Not long into his early days on Monday Night Raw -- known then as Raw is War -- the newly created character of Mankind began to lift his mask over his long, wild locks and onto his head during backstage promos. Mankind was the latest gimmick in a collection of Mick Foley personas, and the initial vision was to forge a freakish, if not faceless, mystique whom fans would fear. But Foley couldn't take it anymore. That mask ...
"It stunk," Foley said in a recent interview with ESPN.com. "It got smellier and smellier the more I wore it, and it became too much."
Foley had no choice but to ditch the veiled look of Mankind on occasion, showcase his mug and expose his whimsical side. Initially, it would have appeared to diminish the secretive aura he and the creative team were trying to portray, but that wasn't the case.
On a high-profile platform like Raw, unmasking and identifying with his audience became one of the most important fallouts of his career. People wanted to relate Mankind the person, not the cryptic, creepy creature his character was originally supposed to depict.
Foley concedes he is a little deranged, but he's also a self-proclaimed nerd. It was important for him that the "real Mick" not get buried in whatever character he was playing. Jim Ross, the lead talent recruiter responsible for bringing Foley to WWE, and ultimately Raw, in 1996, saw that immediately.
"He didn't have a five-star physique," Ross told ESPN.com. "He was no Brock Lesnar, and he sure wasn't The Rock. But Mick had determination and heart. In the beginning, I saw someone who could be a unique heel because he went against the mold of what we thought wrestlers were supposed to look like."
Foley played the villain role as well as anyone could have expected, but at heart, it did not feel right for someone, who, as Ross says, "is too damn nice." Ultimately, Foley was given leeway to transition into a more amicable, relatable character. The fans responded.
Just days before the 25th anniversary of Monday Night Raw, Foley reflects on the importance of that development. He became one of the iconic figures of a show that prides itself on being the longest-running episodic program today. Foley said he is grateful to be part of such a storied piece of wrestling history.
"It was really something to entertain millions of people in countries all over the world," Foley said. "A huge honor."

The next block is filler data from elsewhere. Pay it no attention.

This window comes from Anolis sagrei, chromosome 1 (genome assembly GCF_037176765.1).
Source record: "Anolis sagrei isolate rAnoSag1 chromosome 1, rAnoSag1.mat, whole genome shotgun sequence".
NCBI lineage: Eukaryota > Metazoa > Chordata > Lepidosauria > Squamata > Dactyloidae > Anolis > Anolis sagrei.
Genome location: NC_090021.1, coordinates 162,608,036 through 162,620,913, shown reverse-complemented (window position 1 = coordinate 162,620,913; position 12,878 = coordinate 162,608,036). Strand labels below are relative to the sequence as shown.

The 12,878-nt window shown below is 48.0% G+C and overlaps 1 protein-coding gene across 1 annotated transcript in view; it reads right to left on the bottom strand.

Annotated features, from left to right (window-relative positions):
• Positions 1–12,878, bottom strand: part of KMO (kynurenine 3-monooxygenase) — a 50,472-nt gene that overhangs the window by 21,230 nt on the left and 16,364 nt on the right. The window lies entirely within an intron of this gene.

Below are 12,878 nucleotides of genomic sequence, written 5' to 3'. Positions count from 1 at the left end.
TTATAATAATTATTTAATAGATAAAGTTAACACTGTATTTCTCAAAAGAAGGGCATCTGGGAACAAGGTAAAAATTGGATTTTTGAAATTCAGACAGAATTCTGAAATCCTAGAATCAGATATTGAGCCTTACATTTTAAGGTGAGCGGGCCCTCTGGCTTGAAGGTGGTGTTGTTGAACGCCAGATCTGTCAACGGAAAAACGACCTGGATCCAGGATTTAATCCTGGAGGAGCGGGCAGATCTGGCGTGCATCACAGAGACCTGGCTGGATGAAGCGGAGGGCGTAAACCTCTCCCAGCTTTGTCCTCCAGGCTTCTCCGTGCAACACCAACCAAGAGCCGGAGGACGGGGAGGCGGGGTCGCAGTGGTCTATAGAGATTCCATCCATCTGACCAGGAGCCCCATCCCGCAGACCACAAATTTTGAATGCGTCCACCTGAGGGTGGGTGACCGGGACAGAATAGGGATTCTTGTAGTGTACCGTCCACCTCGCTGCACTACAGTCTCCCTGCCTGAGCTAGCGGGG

But Foley will be the first to tell you his lengthy run in the WWE, which started three years after the debut of Raw, wouldn't have amounted to much if not for one of his earliest rivalries with The Undertaker. "You and I wouldn't even be having this conversation if not for him," Foley said.
At the time, The Undertaker was forced into matches against opponents with a similar build -- tall, able-bodied foes who could challenge him physically.
Foley was different.
The idea was to have him get inside the head of this near insurmountable beast. While their Hell in a Cell match in June 1998 will go down as one of the most seminal matches in the history of this business, it was clear two days later on Raw, when they met again, that fans had a newfound appreciation for the lengths Foley would go to in an effort to entertain.
"Mick was a different breed of cat," Ross said. "Pairing him up with The Undertaker -- it's hard to put into words what that did for his career. For their careers."
Today, Foley is on a three-month tour to commemorate the 20-year anniversary of their Hell in a Cell match, which is iconic for obvious reasons, but also because it showed Foley he was a sought-after performer whose vision for what he wanted to accomplish was finally paying off.
"I proved I could run with the big dogs," Foley said. "My career was never the same."
Foley is still amazed at all the faces he played, and credits his time on Raw in front of a dedicated audience for buying into each. Aside from his three main personas -- Mankind, Cactus Jack and Dude Love -- he has been a commissioner, a GM and half of the great Rock 'N' Sock connection that held the tag-team titles on three occasions. Whatever the manifestation of his character at the time, the common denominator was someone who was driven by not just a deranged, sadistic soul, but someone ready to tackle any storyline thrown his way.
Before he paired up with The Rock, Foley (who was Mankind at the time) began a beef with the self-proclaimed People's Champ. They were beauty-and-the-beast polar opposites. Foley sported that freaky (and as we learned, foul-smelling) leather mask, but somehow managed to illuminate an entire arena. The Rock was pompous and arrogant. But he had abs. They duked it out a lot during a two-year period in 1998 and 1999, with many of those matches on Raw. It was a rivalry that made Foley perhaps the most unusual babyface the business had seen at the time.
"If you were an uninitiated viewer and tuning in, you'd say, 'So wait a minute, the ugly guy with the mask and tattered shirt ... he's a good guy? And this other guy who looks like he's carved out of marble, he's the bad guy?'" Foley said. "But it worked. We played off each other."
According to Ross, Foley didn't need to work hard to sell any of his three characters. Mankind, Cactus Jack and Dude Love were immensely popular. At times, Foley wasn't even sure which one he'd come down to the ring as that day, so all three would make appearances at a given show.
So who'd win a triple-threat between them anyway?
"Dude hides under the ring and waits for the other two to wear themselves out, then takes advantage," Foley mused.
But the beauty of Foley is that it didn't matter who he played. He understood the nuances of his personas -- whether it was evil, happy, nerdy or even deranged. Or just a guy pining for pain.
"Well, maybe not pain," he said. "Take it from a guy coming off knee and hip replacements. It's not very fun. But it hurts less in front of a camera."